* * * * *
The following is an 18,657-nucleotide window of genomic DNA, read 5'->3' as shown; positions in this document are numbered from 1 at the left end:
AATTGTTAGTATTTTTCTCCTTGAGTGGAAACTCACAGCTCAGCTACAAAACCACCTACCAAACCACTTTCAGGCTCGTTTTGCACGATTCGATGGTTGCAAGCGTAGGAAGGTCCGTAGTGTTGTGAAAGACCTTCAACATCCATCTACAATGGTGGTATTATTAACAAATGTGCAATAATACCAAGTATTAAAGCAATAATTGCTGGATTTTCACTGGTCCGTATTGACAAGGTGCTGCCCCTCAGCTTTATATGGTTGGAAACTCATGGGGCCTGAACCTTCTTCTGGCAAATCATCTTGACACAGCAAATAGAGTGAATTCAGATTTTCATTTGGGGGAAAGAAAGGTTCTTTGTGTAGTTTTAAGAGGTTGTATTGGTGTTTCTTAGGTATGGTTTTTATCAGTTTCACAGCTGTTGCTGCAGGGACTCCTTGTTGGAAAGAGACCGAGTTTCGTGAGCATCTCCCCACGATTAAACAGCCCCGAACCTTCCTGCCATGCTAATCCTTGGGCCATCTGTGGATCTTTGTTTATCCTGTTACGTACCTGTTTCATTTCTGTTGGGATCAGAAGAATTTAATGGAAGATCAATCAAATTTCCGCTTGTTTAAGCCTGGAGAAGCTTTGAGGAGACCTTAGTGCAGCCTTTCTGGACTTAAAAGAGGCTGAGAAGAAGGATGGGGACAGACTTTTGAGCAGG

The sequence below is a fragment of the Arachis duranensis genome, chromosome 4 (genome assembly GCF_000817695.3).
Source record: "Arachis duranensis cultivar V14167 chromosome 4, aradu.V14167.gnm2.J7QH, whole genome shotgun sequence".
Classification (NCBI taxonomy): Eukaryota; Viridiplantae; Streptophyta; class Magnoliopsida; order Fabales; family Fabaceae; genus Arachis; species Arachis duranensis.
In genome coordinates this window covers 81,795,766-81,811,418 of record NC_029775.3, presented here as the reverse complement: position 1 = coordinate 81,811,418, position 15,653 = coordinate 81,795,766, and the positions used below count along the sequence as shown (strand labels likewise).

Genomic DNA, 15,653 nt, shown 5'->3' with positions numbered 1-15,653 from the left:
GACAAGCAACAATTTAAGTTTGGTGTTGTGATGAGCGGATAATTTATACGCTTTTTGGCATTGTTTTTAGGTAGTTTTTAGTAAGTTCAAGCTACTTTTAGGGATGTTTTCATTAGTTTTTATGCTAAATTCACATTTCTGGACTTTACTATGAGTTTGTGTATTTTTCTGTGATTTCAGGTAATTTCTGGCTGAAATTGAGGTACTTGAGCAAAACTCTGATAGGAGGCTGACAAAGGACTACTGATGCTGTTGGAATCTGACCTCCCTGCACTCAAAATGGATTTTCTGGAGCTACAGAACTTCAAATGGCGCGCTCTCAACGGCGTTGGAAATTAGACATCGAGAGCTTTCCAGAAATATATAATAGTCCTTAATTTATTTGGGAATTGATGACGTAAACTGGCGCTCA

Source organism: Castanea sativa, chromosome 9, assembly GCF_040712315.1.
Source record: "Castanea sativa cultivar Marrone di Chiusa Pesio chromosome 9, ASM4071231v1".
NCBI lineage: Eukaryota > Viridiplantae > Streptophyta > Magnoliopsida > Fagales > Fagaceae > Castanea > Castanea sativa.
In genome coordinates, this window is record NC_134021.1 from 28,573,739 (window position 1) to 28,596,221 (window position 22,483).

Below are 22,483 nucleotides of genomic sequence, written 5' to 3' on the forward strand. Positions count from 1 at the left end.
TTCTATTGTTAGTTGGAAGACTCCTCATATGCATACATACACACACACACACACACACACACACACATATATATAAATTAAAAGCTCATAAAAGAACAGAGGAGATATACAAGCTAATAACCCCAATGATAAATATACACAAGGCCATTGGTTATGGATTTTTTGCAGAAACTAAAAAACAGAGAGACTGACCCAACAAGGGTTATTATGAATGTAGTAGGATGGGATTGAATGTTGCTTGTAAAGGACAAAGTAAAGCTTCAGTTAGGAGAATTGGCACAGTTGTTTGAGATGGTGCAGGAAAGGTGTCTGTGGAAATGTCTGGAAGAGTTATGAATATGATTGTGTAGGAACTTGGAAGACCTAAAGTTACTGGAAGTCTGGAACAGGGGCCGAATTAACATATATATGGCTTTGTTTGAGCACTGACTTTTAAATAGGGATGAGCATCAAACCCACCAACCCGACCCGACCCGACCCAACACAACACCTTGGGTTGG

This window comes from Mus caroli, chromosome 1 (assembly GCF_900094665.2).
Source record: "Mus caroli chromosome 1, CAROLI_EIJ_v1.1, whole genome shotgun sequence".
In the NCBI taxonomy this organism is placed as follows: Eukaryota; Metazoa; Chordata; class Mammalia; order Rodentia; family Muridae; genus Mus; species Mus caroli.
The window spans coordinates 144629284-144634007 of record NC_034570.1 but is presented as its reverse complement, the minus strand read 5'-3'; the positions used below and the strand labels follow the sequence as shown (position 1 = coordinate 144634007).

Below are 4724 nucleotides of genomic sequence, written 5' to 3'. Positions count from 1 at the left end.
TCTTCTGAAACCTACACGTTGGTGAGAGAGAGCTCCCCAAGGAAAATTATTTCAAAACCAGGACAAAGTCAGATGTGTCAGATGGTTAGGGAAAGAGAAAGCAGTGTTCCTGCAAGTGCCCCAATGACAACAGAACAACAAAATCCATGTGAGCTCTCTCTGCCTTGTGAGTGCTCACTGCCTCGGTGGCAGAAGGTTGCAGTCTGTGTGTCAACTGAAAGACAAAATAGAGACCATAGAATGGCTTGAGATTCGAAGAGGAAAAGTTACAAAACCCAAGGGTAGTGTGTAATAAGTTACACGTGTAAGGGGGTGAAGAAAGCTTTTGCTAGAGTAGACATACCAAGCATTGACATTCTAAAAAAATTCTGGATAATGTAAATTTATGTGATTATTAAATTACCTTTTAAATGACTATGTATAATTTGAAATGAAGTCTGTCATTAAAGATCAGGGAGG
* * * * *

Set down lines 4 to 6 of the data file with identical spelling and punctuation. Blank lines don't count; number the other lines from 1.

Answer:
Source record: "Arachis duranensis cultivar V14167 chromosome 4, aradu.V14167.gnm2.J7QH, whole genome shotgun sequence".
Classification (NCBI taxonomy): Eukaryota; Viridiplantae; Streptophyta; class Magnoliopsida; order Fabales; family Fabaceae; genus Arachis; species Arachis duranensis.
In genome coordinates this window covers 81,795,766-81,811,418 of record NC_029775.3, presented here as the reverse complement: position 1 = coordinate 81,811,418, position 15,653 = coordinate 81,795,766, and the positions used below count along the sequence as shown (strand labels likewise).